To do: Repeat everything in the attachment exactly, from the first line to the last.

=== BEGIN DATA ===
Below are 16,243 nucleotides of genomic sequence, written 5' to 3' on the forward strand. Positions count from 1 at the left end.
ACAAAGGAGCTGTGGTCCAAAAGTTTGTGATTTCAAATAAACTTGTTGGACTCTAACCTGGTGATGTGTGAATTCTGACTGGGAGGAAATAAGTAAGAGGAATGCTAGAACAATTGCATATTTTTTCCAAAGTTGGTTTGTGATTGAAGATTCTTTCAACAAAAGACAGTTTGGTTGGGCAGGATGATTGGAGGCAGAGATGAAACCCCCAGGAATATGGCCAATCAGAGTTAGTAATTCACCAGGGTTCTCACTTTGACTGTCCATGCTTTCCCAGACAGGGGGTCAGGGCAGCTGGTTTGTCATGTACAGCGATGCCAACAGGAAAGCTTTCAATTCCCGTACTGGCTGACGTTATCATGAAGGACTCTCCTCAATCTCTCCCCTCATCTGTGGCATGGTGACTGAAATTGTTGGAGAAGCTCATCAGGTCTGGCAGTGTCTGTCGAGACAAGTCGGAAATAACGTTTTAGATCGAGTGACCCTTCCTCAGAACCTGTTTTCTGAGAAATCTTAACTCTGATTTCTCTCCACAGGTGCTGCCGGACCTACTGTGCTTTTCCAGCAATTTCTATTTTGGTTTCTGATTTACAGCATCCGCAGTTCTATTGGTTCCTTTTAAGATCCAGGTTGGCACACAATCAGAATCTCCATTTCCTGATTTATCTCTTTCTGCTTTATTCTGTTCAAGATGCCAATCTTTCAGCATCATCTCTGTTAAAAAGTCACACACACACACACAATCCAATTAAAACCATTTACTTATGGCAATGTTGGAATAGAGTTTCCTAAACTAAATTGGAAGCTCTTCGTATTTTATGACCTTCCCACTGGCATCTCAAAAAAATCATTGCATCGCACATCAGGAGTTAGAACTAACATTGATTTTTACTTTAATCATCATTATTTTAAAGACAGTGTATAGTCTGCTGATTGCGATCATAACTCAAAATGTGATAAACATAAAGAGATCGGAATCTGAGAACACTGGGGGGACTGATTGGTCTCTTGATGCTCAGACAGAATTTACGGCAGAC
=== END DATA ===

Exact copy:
Below are 16,243 nucleotides of genomic sequence, written 5' to 3' on the forward strand. Positions count from 1 at the left end.
ACAAAGGAGCTGTGGTCCAAAAGTTTGTGATTTCAAATAAACTTGTTGGACTCTAACCTGGTGATGTGTGAATTCTGACTGGGAGGAAATAAGTAAGAGGAATGCTAGAACAATTGCATATTTTTTCCAAAGTTGGTTTGTGATTGAAGATTCTTTCAACAAAAGACAGTTTGGTTGGGCAGGATGATTGGAGGCAGAGATGAAACCCCCAGGAATATGGCCAATCAGAGTTAGTAATTCACCAGGGTTCTCACTTTGACTGTCCATGCTTTCCCAGACAGGGGGTCAGGGCAGCTGGTTTGTCATGTACAGCGATGCCAACAGGAAAGCTTTCAATTCCCGTACTGGCTGACGTTATCATGAAGGACTCTCCTCAATCTCTCCCCTCATCTGTGGCATGGTGACTGAAATTGTTGGAGAAGCTCATCAGGTCTGGCAGTGTCTGTCGAGACAAGTCGGAAATAACGTTTTAGATCGAGTGACCCTTCCTCAGAACCTGTTTTCTGAGAAATCTTAACTCTGATTTCTCTCCACAGGTGCTGCCGGACCTACTGTGCTTTTCCAGCAATTTCTATTTTGGTTTCTGATTTACAGCATCCGCAGTTCTATTGGTTCCTTTTAAGATCCAGGTTGGCACACAATCAGAATCTCCATTTCCTGATTTATCTCTTTCTGCTTTATTCTGTTCAAGATGCCAATCTTTCAGCATCATCTCTGTTAAAAAGTCACACACACACACACAATCCAATTAAAACCATTTACTTATGGCAATGTTGGAATAGAGTTTCCTAAACTAAATTGGAAGCTCTTCGTATTTTATGACCTTCCCACTGGCATCTCAAAAAAATCATTGCATCGCACATCAGGAGTTAGAACTAACATTGATTTTTACTTTAATCATCATTATTTTAAAGACAGTGTATAGTCTGCTGATTGCGATCATAACTCAAAATGTGATAAACATAAAGAGATCGGAATCTGAGAACACTGGGGGGACTGATTGGTCTCTTGATGCTCAGACAGAATTTACGGCAGAC